Wyszynski’s tough stance might be today criticized especially by circles unfavorable to the Church and religion. However, they may have resulted both from the cultural and social context of the time, but also from his deep convictions, which led him to fulfill the role of spiritual leader of the nation in the most difficult years of communist terror in Poland, in the years after World War II.
Criticism of the Church
In the era of the anti-eschatological revolution and accelerated secularization, manifestations of “cancel culture” in relation to the Roman Catholic Church in Poland. Accusation apear also against influential clergymen, including those living in the past times, including Cardinal Wyszynski. More and more accusations based on fake news appear in relation to their role and attitude towards, among others, citizens of the Second Polish Republic of Jewish origin.
The evaluation of the person and work of Cardinal Wyszynski, especially in the environments outside the Church and unfriendly to the Church, is influenced by the infamous and scandalous behaviour of some clergymen in Poland in the last decades, including the hierarchy, and also by the lack of understanding of what life was like in Poland in those oppressive and inhuman times.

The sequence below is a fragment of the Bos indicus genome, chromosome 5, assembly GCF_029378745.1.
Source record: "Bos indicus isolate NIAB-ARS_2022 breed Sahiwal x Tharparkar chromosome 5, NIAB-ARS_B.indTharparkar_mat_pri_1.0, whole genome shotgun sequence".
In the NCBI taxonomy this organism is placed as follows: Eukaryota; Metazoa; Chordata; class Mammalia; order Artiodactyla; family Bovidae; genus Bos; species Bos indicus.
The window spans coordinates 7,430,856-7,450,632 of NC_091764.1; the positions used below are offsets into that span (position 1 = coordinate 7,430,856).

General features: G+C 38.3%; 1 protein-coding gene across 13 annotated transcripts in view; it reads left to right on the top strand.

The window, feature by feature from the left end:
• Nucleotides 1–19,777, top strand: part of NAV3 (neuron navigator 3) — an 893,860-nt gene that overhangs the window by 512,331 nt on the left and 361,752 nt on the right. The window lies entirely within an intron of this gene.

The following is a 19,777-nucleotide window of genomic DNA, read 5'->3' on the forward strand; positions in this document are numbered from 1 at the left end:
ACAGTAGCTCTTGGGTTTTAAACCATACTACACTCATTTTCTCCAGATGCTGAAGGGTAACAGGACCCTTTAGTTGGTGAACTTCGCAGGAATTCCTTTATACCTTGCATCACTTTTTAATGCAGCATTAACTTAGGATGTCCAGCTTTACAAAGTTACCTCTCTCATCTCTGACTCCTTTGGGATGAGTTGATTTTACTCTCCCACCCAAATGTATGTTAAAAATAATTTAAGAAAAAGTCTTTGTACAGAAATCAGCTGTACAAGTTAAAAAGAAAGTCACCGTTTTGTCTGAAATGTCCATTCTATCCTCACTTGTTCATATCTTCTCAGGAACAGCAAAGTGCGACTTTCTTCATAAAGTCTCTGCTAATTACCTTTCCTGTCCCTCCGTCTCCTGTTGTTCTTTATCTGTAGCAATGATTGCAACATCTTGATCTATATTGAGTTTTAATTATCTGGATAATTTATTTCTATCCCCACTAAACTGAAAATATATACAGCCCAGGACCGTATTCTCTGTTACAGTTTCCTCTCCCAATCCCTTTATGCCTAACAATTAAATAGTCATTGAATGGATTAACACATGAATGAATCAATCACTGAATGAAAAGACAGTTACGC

At the same time, this criticism may be connected with the attitude of the hierarchy and the church institutions to the various formations of governments in Poland after 1989. The errors in the area of religious communication committed by the leaders of church life in Poland may also have some significance in this process. Some leaders probably do not notice that the Roman Catholic Church has lost its position as a key institution of social influence in the country and Europe.
Change of perspective
From the perspective of security, including economic security, many Poles no longer perceive the importance of Cardinal Wyszynski, and often downplay his role in Poland’s restoration of freedom in 1989. However, it would definitely have not been possible without the international efforts of John Paul II – Cardinal Karol Wojtyla of Cracow, Poland, Wyszynski’s closest associate, who was elected Pope in 1978.
The trivialization of the message of faith and social doctrine on the part of some leaders in Church life also contributes to the diminution of Wyszynski’s role and influence. Today we know more about contexts and events that could not have been known by the Primate of Poland at the time he lived. Some of his decisions should be analyzed and discussed, but in a contemporary polarized and secularizing society where the ecosystem of trust has disintegrated, it is difficult to have a broad dialogue.